Thursday, February 18, 2010

How to make that cool Heart Fondant Cake + Variation Ideas

My sister in law made the cake above for her daughter's second birthday based on a picture she found online here from a retail shop.

There are so many good tutorials on fondant on the web. These are the basic steps she took but if this is your first time working with fondant, do yourself a favor and read up on trouble shooting before you begin. 

First bake all of your cakes, let them cool and ice them. They need to be slightly cool or completely room temperature to apply the fondant. Casie used pans similar to these. I will note here that she used craft store's 40% off coupons for all the supplies. She used box cake mix but made the frosting. The frosting is for helping the fondant stick to the cake and also nice for people who don't like the fondant and peel it off.  

Casie purchased Wilton brand fondant, work with it in as small of sections as possible keeping the rest covered and sealed. Knead the fondant till soft and pliable. Start rolling your first piece out on a little powdered sugar until it is about a 1/8th to 1/4 inch thick and will cover the top and sides of your cake. This is hard work and will be time consuming :)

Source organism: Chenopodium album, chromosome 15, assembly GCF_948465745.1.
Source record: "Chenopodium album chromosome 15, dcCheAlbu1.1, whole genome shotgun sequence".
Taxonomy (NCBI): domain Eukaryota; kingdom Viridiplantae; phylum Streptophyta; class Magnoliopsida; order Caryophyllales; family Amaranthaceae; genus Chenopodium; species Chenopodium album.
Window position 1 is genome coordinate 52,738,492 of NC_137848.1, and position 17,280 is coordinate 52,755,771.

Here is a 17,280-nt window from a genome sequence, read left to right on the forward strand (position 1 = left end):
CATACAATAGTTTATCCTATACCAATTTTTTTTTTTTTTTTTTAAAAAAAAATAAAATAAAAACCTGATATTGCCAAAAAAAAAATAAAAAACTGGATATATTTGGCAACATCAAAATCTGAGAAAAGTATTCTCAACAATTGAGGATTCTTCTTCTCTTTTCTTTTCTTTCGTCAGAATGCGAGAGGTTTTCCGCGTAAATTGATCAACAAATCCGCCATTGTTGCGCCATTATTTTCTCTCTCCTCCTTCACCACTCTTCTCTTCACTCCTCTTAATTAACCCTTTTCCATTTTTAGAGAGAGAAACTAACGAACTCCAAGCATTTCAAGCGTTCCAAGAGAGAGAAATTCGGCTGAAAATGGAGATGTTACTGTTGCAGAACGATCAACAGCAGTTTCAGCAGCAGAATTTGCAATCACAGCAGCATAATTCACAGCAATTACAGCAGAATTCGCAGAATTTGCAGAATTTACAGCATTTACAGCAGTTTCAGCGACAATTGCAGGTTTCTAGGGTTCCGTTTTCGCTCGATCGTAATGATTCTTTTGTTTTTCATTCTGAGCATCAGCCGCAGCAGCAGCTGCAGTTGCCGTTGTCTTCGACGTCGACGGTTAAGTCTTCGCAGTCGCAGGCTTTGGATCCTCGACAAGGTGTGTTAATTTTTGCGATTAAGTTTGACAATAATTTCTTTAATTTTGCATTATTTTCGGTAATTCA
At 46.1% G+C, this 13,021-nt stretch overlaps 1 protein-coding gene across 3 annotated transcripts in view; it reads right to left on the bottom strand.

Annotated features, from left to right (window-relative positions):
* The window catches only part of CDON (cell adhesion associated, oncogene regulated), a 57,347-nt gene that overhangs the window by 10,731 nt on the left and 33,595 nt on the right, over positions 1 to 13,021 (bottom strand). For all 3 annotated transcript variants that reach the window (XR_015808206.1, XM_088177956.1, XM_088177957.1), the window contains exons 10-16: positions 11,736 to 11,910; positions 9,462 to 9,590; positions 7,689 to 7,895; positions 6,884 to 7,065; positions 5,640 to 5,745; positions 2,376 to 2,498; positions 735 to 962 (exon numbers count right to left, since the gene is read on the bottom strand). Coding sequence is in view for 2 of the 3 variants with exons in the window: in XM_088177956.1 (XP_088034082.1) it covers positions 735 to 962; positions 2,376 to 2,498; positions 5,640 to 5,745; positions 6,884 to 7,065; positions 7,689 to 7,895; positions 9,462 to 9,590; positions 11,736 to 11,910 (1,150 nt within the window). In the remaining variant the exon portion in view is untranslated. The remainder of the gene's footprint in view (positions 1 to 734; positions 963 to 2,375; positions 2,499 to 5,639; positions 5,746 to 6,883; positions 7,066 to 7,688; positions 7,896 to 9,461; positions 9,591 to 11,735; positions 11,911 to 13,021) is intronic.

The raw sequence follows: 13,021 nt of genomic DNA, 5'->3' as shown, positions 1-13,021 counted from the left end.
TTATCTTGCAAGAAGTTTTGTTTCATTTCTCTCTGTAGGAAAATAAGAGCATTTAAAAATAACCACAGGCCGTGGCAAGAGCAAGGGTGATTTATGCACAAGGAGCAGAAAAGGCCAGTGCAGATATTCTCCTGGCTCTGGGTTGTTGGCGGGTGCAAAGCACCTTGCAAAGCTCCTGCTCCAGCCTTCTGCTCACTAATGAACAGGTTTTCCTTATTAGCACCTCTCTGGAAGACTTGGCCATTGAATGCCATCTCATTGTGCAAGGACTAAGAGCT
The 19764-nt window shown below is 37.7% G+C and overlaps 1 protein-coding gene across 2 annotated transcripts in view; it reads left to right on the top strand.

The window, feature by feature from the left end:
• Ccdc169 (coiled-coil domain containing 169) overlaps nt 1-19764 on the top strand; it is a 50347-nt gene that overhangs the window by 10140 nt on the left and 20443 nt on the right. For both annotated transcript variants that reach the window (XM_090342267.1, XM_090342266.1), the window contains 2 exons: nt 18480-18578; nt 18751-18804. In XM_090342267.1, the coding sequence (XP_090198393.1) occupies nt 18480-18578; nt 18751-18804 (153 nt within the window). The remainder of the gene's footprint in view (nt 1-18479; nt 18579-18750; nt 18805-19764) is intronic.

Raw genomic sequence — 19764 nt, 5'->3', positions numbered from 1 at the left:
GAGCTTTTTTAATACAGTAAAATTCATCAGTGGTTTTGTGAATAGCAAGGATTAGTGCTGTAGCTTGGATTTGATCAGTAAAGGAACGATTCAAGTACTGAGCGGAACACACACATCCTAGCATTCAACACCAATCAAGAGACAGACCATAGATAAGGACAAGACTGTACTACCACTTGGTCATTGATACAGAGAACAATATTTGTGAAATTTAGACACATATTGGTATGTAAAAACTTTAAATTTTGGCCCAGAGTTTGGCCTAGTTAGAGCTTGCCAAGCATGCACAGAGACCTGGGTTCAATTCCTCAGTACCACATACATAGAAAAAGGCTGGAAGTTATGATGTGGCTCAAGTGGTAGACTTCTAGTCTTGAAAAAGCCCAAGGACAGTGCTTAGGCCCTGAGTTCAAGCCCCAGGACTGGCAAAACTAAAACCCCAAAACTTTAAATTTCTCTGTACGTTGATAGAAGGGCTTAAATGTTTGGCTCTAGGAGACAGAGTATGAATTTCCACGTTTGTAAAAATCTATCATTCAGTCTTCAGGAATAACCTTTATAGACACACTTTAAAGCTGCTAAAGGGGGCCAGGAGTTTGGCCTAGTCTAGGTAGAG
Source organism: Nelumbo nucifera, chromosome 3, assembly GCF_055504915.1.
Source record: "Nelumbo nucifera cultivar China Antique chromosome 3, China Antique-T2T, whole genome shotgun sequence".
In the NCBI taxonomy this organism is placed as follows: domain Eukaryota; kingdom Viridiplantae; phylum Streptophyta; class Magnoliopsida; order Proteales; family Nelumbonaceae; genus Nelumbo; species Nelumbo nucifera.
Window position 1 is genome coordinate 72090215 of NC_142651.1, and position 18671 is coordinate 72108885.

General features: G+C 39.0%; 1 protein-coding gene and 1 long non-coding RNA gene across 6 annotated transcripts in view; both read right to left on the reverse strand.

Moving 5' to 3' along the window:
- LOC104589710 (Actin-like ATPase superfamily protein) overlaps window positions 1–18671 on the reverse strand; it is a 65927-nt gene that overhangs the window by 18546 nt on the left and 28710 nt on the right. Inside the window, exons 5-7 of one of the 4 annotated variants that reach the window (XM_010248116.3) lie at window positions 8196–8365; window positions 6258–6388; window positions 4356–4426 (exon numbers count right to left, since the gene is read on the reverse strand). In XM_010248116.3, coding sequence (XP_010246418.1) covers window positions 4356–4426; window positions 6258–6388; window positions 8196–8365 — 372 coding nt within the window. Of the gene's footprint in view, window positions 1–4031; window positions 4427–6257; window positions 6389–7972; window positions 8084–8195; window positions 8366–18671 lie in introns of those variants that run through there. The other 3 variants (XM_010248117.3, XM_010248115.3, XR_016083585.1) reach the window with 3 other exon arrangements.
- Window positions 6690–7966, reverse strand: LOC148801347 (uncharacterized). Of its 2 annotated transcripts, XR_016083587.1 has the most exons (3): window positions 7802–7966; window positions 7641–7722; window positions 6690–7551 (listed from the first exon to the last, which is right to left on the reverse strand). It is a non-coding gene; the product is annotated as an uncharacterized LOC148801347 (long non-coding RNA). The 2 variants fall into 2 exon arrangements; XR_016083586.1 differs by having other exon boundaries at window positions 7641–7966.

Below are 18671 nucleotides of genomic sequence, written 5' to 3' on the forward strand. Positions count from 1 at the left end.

Using your roller lay the piece of fondant over the cake. Cut off excess. Smooth sides and tops with your hands till you have one smooth surface. Use a little cornstarch or heat and pressure from your hands to smooth cracks. If you have too many cracks you either let it dry out too much or you didn't knead it enough. We had tons of cracks but this is a great first time fondant cake because you can use those hearts to cover the mistakes!

Once you cover all three cakes roll out the red fondant and cut hearts of three different sizes out - this part is easy and fun. Casie used icing color to die the small amount she used for the hearts but it took the whole container and several hours for it to turn a true red. You can also buy red fondant. You need to let the red sit for several hours or a day wrapped up after you color it so it won't bleed onto the white.

 To get the cakes crooked looking she used wooden cake dowels. Two went flush into the cake and two stuck out about 2 inches or so. 

Put round cardboard cake circles under each cake - and just stack them on the dowels - really it is that easy. Wrap red ribbon around the bottom of each layer.

Finally put the hearts on randomly to cover imperfections.

Then put your tissue paper between the layers to hide the dowels. 

Think of all the fun variations to the hearts - letters, numbers, animals, people - anything you can get a cookie cutter for! I am thinking there are some adorable Dr. Seuss themes that would be perfect for crooked cake. If you want something different than tissue paper - paint or decorate your dowels before stacking the cake. 

More on Elliana's birthday here
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